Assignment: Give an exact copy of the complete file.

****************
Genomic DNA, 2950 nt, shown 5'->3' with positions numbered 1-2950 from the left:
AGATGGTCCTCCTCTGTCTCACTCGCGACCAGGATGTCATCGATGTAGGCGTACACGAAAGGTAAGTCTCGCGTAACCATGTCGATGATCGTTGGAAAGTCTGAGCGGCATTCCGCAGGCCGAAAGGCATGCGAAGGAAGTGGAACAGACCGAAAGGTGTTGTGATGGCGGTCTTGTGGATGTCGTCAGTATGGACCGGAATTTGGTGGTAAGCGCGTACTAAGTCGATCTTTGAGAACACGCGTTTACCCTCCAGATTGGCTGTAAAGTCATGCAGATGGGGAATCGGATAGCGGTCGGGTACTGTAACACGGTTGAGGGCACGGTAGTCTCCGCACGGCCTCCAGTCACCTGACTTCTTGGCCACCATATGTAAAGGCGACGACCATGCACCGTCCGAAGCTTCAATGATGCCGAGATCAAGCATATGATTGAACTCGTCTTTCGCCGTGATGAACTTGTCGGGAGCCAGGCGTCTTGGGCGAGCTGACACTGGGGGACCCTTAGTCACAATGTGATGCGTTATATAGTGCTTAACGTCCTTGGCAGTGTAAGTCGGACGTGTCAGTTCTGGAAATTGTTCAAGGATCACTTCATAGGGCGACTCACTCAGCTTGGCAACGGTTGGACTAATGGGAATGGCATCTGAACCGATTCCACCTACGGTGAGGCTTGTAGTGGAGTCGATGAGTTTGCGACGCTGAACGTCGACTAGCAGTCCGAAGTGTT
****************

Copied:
Genomic DNA, 2950 nt, shown 5'->3' with positions numbered 1-2950 from the left:
AGATGGTCCTCCTCTGTCTCACTCGCGACCAGGATGTCATCGATGTAGGCGTACACGAAAGGTAAGTCTCGCGTAACCATGTCGATGATCGTTGGAAAGTCTGAGCGGCATTCCGCAGGCCGAAAGGCATGCGAAGGAAGTGGAACAGACCGAAAGGTGTTGTGATGGCGGTCTTGTGGATGTCGTCAGTATGGACCGGAATTTGGTGGTAAGCGCGTACTAAGTCGATCTTTGAGAACACGCGTTTACCCTCCAGATTGGCTGTAAAGTCATGCAGATGGGGAATCGGATAGCGGTCGGGTACTGTAACACGGTTGAGGGCACGGTAGTCTCCGCACGGCCTCCAGTCACCTGACTTCTTGGCCACCATATGTAAAGGCGACGACCATGCACCGTCCGAAGCTTCAATGATGCCGAGATCAAGCATATGATTGAACTCGTCTTTCGCCGTGATGAACTTGTCGGGAGCCAGGCGTCTTGGGCGAGCTGACACTGGGGGACCCTTAGTCACAATGTGATGCGTTATATAGTGCTTAACGTCCTTGGCAGTGTAAGTCGGACGTGTCAGTTCTGGAAATTGTTCAAGGATCACTTCATAGGGCGACTCACTCAGCTTGGCAACGGTTGGACTAATGGGAATGGCATCTGAACCGATTCCACCTACGGTGAGGCTTGTAGTGGAGTCGATGAGTTTGCGACGCTGAACGTCGACTAGCAGTCCGAAGTGTT